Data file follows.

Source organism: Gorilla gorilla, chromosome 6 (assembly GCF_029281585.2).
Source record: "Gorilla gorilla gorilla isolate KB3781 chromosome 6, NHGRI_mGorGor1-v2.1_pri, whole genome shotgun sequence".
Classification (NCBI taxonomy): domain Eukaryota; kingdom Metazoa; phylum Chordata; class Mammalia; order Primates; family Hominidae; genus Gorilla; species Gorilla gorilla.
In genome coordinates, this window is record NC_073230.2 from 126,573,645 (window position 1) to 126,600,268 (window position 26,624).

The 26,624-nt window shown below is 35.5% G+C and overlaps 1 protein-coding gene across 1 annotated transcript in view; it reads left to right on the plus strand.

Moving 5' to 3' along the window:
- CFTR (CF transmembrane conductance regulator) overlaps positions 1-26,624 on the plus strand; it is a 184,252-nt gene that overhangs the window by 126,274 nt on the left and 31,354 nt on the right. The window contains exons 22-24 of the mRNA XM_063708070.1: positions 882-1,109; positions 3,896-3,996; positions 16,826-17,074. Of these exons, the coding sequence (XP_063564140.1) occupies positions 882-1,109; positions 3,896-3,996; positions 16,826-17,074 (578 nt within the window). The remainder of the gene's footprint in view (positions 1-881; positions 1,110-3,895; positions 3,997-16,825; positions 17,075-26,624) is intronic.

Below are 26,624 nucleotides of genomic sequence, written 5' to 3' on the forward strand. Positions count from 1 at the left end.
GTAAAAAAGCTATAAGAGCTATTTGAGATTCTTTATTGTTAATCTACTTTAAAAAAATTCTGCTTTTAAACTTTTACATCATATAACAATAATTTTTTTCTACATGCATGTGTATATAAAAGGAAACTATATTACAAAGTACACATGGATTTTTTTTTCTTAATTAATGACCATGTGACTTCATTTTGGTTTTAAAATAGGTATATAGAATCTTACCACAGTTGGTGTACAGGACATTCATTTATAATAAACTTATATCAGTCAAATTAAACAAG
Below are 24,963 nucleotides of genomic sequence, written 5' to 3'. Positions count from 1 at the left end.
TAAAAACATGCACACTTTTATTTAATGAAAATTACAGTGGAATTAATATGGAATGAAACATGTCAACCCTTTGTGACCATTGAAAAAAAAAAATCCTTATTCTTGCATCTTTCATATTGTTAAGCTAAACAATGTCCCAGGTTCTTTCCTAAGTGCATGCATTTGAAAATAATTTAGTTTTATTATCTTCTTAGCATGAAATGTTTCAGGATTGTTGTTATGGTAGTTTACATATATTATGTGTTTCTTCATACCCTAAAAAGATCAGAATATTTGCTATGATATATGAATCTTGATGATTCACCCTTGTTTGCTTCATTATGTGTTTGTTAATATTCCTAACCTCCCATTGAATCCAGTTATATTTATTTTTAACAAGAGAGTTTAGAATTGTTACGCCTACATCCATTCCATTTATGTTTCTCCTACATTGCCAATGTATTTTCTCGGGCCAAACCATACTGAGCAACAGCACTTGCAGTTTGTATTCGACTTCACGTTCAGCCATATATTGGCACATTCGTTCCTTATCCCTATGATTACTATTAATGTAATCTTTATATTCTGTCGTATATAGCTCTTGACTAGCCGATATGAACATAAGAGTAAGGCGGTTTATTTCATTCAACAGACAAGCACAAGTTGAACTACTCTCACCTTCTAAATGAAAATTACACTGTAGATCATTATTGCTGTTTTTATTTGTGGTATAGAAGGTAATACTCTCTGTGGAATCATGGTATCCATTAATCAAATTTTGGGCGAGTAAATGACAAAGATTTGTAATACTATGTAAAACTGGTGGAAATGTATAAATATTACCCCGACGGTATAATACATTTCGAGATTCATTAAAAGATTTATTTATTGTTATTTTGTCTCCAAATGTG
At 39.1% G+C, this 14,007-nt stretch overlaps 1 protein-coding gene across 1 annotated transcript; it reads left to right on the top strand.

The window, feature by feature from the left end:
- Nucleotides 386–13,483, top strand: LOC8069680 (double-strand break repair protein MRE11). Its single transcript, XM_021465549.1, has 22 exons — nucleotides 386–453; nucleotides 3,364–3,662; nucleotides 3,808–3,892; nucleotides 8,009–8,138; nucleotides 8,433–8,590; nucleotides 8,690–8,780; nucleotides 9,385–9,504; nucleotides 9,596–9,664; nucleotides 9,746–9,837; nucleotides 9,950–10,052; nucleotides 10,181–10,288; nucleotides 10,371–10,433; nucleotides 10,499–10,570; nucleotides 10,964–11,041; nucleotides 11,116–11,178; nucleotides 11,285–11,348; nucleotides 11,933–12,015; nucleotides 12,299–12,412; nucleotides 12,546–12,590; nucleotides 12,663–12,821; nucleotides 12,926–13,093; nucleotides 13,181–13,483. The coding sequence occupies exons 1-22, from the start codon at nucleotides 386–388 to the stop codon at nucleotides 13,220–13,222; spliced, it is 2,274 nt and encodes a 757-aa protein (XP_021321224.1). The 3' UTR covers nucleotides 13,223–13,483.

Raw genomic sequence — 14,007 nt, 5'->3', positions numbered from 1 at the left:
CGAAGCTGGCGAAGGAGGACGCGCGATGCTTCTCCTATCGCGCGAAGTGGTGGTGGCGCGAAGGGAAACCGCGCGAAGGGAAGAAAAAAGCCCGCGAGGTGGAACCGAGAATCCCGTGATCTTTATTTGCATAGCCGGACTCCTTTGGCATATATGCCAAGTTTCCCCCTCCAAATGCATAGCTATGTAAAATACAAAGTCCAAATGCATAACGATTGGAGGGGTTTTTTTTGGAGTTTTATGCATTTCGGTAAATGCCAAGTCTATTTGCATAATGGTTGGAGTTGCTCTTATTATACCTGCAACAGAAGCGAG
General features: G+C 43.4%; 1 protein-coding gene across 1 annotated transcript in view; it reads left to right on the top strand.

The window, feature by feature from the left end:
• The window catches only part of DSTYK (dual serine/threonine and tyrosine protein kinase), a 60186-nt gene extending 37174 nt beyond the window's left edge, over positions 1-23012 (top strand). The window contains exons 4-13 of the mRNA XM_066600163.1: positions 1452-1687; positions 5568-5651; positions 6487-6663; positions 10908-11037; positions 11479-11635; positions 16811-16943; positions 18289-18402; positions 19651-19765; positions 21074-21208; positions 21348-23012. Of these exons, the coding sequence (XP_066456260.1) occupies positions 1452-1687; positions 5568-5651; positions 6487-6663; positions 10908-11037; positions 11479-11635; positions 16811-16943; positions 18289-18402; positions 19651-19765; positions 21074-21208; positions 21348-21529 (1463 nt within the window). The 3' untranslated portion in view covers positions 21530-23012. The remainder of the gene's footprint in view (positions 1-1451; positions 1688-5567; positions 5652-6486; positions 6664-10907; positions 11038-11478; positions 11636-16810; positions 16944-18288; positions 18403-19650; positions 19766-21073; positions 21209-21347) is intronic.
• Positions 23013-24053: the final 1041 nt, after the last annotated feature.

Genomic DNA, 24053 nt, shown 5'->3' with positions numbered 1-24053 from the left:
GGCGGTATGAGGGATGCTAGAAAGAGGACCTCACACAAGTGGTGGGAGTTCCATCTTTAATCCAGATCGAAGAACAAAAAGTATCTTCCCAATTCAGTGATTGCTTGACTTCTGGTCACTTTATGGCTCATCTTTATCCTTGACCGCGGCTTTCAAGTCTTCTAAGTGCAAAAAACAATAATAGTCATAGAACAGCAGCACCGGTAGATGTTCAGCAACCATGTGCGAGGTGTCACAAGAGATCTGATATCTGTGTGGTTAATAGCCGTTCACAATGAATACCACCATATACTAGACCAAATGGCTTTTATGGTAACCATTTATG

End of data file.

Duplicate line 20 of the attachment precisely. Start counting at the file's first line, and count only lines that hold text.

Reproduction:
• Positions 23013-24053: the final 1041 nt, after the last annotated feature.